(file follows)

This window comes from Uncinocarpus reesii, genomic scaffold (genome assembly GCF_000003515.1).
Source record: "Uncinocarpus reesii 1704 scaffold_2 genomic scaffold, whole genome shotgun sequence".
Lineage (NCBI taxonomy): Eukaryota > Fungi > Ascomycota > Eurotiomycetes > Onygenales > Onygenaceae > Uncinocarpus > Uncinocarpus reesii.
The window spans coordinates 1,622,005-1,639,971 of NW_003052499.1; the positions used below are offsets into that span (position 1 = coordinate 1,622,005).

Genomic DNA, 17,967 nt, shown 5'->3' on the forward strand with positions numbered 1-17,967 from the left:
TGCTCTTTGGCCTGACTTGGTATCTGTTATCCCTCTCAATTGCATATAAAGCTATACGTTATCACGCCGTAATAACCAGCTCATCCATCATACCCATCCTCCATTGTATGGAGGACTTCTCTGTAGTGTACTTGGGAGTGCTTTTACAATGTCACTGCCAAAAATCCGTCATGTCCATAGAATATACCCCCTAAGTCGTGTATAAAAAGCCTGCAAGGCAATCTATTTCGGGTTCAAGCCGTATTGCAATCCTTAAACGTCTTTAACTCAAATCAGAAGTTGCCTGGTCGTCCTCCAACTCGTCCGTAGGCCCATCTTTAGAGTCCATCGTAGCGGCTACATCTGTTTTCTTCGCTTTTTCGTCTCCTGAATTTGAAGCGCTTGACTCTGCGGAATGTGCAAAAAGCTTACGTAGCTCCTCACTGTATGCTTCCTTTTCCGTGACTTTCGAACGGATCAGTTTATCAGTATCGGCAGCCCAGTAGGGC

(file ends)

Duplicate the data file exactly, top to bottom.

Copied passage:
This window comes from Uncinocarpus reesii, genomic scaffold (genome assembly GCF_000003515.1).
Source record: "Uncinocarpus reesii 1704 scaffold_2 genomic scaffold, whole genome shotgun sequence".
Lineage (NCBI taxonomy): Eukaryota > Fungi > Ascomycota > Eurotiomycetes > Onygenales > Onygenaceae > Uncinocarpus > Uncinocarpus reesii.
The window spans coordinates 1,622,005-1,639,971 of NW_003052499.1; the positions used below are offsets into that span (position 1 = coordinate 1,622,005).

Genomic DNA, 17,967 nt, shown 5'->3' on the forward strand with positions numbered 1-17,967 from the left:
TGCTCTTTGGCCTGACTTGGTATCTGTTATCCCTCTCAATTGCATATAAAGCTATACGTTATCACGCCGTAATAACCAGCTCATCCATCATACCCATCCTCCATTGTATGGAGGACTTCTCTGTAGTGTACTTGGGAGTGCTTTTACAATGTCACTGCCAAAAATCCGTCATGTCCATAGAATATACCCCCTAAGTCGTGTATAAAAAGCCTGCAAGGCAATCTATTTCGGGTTCAAGCCGTATTGCAATCCTTAAACGTCTTTAACTCAAATCAGAAGTTGCCTGGTCGTCCTCCAACTCGTCCGTAGGCCCATCTTTAGAGTCCATCGTAGCGGCTACATCTGTTTTCTTCGCTTTTTCGTCTCCTGAATTTGAAGCGCTTGACTCTGCGGAATGTGCAAAAAGCTTACGTAGCTCCTCACTGTATGCTTCCTTTTCCGTGACTTTCGAACGGATCAGTTTATCAGTATCGGCAGCCCAGTAGGGC